(National Sentinel) Just Another Day: In yet another sign of Western cultural decay, a growing number of Americans don’t see Christmas as a religious holiday, according to a new study from the Pew Research Center.

The study, which was based on interviews conducted with 1,503 adults in recent weeks, found that the vast majority of Americans do indeed association Christmas with religion.

That said, most respondents also found that religious elements of the holiday are being emphasized less and less than in the past, while few see many problems with that, The New York Times reported.

As is the case with most every other issue in the country, Pew found a strong partisan divide in its results. Responses from Republican-leaning Americans mostly placed an emphasis on religion, while Democrat respondents focused more on secularism.

“But the data complicate efforts to portray Christmas as either in mortal danger or in no trouble at all, a central issue in a yearslong debate over whether Christmas in America respects Christianity or has been undermined by liberalism,” the Times said.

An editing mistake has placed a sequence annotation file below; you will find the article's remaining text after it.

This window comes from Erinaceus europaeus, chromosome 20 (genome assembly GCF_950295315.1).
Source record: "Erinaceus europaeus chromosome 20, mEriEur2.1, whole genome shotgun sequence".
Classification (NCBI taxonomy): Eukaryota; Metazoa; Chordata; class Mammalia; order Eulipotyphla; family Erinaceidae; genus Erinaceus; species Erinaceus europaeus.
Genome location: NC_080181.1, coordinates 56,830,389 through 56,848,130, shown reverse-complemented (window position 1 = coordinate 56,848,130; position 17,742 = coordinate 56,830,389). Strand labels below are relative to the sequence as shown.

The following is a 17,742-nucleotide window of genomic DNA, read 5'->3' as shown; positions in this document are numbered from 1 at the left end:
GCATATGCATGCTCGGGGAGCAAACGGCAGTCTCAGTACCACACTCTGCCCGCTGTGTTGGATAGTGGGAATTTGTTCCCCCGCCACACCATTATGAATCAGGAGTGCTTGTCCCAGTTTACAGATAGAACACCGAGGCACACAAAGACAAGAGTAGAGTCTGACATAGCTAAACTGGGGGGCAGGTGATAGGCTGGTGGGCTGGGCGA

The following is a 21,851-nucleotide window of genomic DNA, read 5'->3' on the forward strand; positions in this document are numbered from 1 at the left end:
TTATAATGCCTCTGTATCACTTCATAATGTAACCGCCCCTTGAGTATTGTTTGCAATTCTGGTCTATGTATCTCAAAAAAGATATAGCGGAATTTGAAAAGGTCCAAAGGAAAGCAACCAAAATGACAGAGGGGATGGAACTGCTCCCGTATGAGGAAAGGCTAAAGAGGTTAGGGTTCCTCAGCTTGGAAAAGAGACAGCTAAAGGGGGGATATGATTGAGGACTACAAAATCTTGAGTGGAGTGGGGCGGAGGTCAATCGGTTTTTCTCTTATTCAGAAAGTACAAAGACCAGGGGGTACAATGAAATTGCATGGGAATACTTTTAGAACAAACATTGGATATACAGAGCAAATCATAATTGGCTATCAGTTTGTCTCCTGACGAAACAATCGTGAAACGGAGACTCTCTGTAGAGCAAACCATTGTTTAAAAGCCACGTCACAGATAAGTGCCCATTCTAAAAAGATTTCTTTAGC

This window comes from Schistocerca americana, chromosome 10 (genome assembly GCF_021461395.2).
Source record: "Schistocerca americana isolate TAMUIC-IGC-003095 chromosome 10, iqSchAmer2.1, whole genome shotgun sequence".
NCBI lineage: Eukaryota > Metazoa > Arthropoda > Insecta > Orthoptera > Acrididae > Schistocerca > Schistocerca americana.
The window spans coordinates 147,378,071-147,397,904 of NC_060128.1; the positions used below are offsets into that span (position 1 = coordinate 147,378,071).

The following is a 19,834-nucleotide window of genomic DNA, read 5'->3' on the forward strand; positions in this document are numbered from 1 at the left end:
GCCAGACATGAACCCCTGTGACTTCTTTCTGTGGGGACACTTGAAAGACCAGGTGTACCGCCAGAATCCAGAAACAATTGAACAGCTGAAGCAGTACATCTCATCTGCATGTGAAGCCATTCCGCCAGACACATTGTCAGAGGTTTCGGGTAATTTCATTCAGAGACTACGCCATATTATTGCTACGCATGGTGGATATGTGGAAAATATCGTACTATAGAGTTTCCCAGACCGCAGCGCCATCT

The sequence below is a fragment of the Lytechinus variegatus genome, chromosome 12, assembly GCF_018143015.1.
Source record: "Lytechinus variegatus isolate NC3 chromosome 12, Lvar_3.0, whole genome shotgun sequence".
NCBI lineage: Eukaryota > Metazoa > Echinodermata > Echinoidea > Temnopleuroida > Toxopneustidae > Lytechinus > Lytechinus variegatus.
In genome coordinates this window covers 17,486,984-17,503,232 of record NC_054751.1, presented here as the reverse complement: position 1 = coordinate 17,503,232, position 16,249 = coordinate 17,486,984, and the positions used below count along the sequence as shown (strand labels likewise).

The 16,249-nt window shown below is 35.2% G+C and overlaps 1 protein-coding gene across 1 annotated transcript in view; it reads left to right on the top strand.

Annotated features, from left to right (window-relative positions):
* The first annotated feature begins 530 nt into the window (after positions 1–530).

Nevertheless, here are the results: Nine in 10 Americans celebrate Christmas in some form or another, and that figure has “hardly budged at all” since Pew began its survey in 2013, said the research center.

Meanwhile, 56 percent of Americans believe the religious elements of the holiday are emphasized less now than they were in the past, while only 32 percent say that change bothers them “a lot” or “some,” the study found.

In 2017, just 55 percent of Americans said they celebrated Christmas as a religious holiday, and that includes 46 percent who saw it primarily as a religious holiday. Nine percent said Christmas was both a religious and cultural holiday, while just one-in-three, or 33 percent, celebrated Christmas as mostly a cultural holiday.

The biggest change is in the number of Americans who no longer believe the Biblical story surrounding Christmas is an accurate reflection of the holiday.

“In 2013, 86 percent of celebrants said they would spend Christmas Eve or Christmas Day with loved ones, and 54 percent said they would attend a religious service,” the Times reported, citing the survey.

“That declined in 2017 to 82 percent who said they would spend the holiday with family or friends and 51 percent who said they planned to attend a religious service.”

The survey asked respondents four questions related to the Biblical story: That an angel heralded the birth of Jesus; that it was a virgin birth; that wise men were guided to baby Jesus by a star; and that he was placed in a manger.

Just 57 percent of Americans believe in all four, down from 65 percent in 2014.

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